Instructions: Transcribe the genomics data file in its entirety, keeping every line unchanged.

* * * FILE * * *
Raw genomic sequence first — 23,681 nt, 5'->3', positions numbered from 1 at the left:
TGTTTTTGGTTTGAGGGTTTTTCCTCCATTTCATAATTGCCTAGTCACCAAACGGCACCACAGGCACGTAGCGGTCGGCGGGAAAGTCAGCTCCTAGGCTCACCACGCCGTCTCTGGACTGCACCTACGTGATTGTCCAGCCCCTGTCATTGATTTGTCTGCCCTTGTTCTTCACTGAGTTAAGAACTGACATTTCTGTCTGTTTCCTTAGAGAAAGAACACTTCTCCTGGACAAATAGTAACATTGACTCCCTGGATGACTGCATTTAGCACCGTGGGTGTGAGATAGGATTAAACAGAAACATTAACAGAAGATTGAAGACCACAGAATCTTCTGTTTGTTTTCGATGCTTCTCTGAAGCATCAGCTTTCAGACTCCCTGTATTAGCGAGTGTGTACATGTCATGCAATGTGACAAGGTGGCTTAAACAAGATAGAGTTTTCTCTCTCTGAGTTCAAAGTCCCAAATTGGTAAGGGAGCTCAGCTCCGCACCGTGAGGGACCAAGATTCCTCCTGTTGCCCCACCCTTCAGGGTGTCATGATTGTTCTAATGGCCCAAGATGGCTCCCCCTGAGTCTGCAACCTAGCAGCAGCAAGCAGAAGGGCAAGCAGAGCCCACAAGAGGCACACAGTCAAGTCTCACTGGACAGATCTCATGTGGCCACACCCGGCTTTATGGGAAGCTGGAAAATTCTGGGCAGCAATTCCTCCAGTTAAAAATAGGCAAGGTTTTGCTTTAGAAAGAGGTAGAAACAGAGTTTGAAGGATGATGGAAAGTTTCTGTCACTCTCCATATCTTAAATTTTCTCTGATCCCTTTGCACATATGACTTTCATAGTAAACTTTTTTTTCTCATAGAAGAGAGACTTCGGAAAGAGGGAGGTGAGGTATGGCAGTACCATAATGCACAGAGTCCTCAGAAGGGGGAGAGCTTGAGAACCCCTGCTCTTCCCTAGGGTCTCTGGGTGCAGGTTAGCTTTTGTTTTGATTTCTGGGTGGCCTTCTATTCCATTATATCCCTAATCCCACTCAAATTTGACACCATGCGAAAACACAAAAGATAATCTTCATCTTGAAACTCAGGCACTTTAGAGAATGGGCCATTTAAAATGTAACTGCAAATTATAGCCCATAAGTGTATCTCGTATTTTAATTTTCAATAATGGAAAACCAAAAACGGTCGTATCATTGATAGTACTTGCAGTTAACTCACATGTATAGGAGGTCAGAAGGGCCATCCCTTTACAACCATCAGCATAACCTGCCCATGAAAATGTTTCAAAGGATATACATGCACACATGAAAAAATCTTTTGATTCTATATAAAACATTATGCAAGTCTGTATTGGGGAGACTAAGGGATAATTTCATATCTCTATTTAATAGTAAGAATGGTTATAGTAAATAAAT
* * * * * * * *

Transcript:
Raw genomic sequence first — 23,681 nt, 5'->3', positions numbered from 1 at the left:
TGTTTTTGGTTTGAGGGTTTTTCCTCCATTTCATAATTGCCTAGTCACCAAACGGCACCACAGGCACGTAGCGGTCGGCGGGAAAGTCAGCTCCTAGGCTCACCACGCCGTCTCTGGACTGCACCTACGTGATTGTCCAGCCCCTGTCATTGATTTGTCTGCCCTTGTTCTTCACTGAGTTAAGAACTGACATTTCTGTCTGTTTCCTTAGAGAAAGAACACTTCTCCTGGACAAATAGTAACATTGACTCCCTGGATGACTGCATTTAGCACCGTGGGTGTGAGATAGGATTAAACAGAAACATTAACAGAAGATTGAAGACCACAGAATCTTCTGTTTGTTTTCGATGCTTCTCTGAAGCATCAGCTTTCAGACTCCCTGTATTAGCGAGTGTGTACATGTCATGCAATGTGACAAGGTGGCTTAAACAAGATAGAGTTTTCTCTCTCTGAGTTCAAAGTCCCAAATTGGTAAGGGAGCTCAGCTCCGCACCGTGAGGGACCAAGATTCCTCCTGTTGCCCCACCCTTCAGGGTGTCATGATTGTTCTAATGGCCCAAGATGGCTCCCCCTGAGTCTGCAACCTAGCAGCAGCAAGCAGAAGGGCAAGCAGAGCCCACAAGAGGCACACAGTCAAGTCTCACTGGACAGATCTCATGTGGCCACACCCGGCTTTATGGGAAGCTGGAAAATTCTGGGCAGCAATTCCTCCAGTTAAAAATAGGCAAGGTTTTGCTTTAGAAAGAGGTAGAAACAGAGTTTGAAGGATGATGGAAAGTTTCTGTCACTCTCCATATCTTAAATTTTCTCTGATCCCTTTGCACATATGACTTTCATAGTAAACTTTTTTTTCTCATAGAAGAGAGACTTCGGAAAGAGGGAGGTGAGGTATGGCAGTACCATAATGCACAGAGTCCTCAGAAGGGGGAGAGCTTGAGAACCCCTGCTCTTCCCTAGGGTCTCTGGGTGCAGGTTAGCTTTTGTTTTGATTTCTGGGTGGCCTTCTATTCCATTATATCCCTAATCCCACTCAAATTTGACACCATGCGAAAACACAAAAGATAATCTTCATCTTGAAACTCAGGCACTTTAGAGAATGGGCCATTTAAAATGTAACTGCAAATTATAGCCCATAAGTGTATCTCGTATTTTAATTTTCAATAATGGAAAACCAAAAACGGTCGTATCATTGATAGTACTTGCAGTTAACTCACATGTATAGGAGGTCAGAAGGGCCATCCCTTTACAACCATCAGCATAACCTGCCCATGAAAATGTTTCAAAGGATATACATGCACACATGAAAAAATCTTTTGATTCTATATAAAACATTATGCAAGTCTGTATTGGGGAGACTAAGGGATAATTTCATATCTCTATTTAATAGTAAGAATGGTTATAGTAAATAAAT